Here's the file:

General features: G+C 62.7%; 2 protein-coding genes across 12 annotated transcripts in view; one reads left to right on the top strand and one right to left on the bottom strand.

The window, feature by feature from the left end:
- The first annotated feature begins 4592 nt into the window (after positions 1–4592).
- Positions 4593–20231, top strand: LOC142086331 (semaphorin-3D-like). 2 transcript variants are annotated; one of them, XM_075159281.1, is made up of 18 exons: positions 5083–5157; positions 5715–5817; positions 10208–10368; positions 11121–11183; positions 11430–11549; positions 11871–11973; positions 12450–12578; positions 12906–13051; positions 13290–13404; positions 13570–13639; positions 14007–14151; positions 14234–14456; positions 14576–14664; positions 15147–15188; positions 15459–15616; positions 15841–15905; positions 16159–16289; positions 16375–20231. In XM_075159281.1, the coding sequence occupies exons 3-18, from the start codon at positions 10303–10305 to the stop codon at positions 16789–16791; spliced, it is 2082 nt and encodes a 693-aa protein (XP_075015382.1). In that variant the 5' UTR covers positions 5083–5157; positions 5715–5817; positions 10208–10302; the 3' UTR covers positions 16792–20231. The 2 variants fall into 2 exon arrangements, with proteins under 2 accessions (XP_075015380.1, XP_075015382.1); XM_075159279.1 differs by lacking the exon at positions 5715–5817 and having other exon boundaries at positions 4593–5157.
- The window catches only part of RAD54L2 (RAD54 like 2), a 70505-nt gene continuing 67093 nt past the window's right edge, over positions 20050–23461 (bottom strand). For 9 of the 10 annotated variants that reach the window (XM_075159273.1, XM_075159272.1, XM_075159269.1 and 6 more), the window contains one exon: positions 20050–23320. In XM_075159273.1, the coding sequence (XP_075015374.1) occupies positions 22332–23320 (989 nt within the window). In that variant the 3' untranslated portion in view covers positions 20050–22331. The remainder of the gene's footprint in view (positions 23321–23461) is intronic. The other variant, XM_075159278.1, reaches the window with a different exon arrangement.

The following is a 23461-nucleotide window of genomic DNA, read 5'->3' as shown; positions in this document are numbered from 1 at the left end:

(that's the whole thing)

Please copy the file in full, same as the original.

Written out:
General features: G+C 62.7%; 2 protein-coding genes across 12 annotated transcripts in view; one reads left to right on the top strand and one right to left on the bottom strand.

The window, feature by feature from the left end:
- The first annotated feature begins 4592 nt into the window (after positions 1–4592).
- Positions 4593–20231, top strand: LOC142086331 (semaphorin-3D-like). 2 transcript variants are annotated; one of them, XM_075159281.1, is made up of 18 exons: positions 5083–5157; positions 5715–5817; positions 10208–10368; positions 11121–11183; positions 11430–11549; positions 11871–11973; positions 12450–12578; positions 12906–13051; positions 13290–13404; positions 13570–13639; positions 14007–14151; positions 14234–14456; positions 14576–14664; positions 15147–15188; positions 15459–15616; positions 15841–15905; positions 16159–16289; positions 16375–20231. In XM_075159281.1, the coding sequence occupies exons 3-18, from the start codon at positions 10303–10305 to the stop codon at positions 16789–16791; spliced, it is 2082 nt and encodes a 693-aa protein (XP_075015382.1). In that variant the 5' UTR covers positions 5083–5157; positions 5715–5817; positions 10208–10302; the 3' UTR covers positions 16792–20231. The 2 variants fall into 2 exon arrangements, with proteins under 2 accessions (XP_075015380.1, XP_075015382.1); XM_075159279.1 differs by lacking the exon at positions 5715–5817 and having other exon boundaries at positions 4593–5157.
- The window catches only part of RAD54L2 (RAD54 like 2), a 70505-nt gene continuing 67093 nt past the window's right edge, over positions 20050–23461 (bottom strand). For 9 of the 10 annotated variants that reach the window (XM_075159273.1, XM_075159272.1, XM_075159269.1 and 6 more), the window contains one exon: positions 20050–23320. In XM_075159273.1, the coding sequence (XP_075015374.1) occupies positions 22332–23320 (989 nt within the window). In that variant the 3' untranslated portion in view covers positions 20050–22331. The remainder of the gene's footprint in view (positions 23321–23461) is intronic. The other variant, XM_075159278.1, reaches the window with a different exon arrangement.

The following is a 23461-nucleotide window of genomic DNA, read 5'->3' as shown; positions in this document are numbered from 1 at the left end: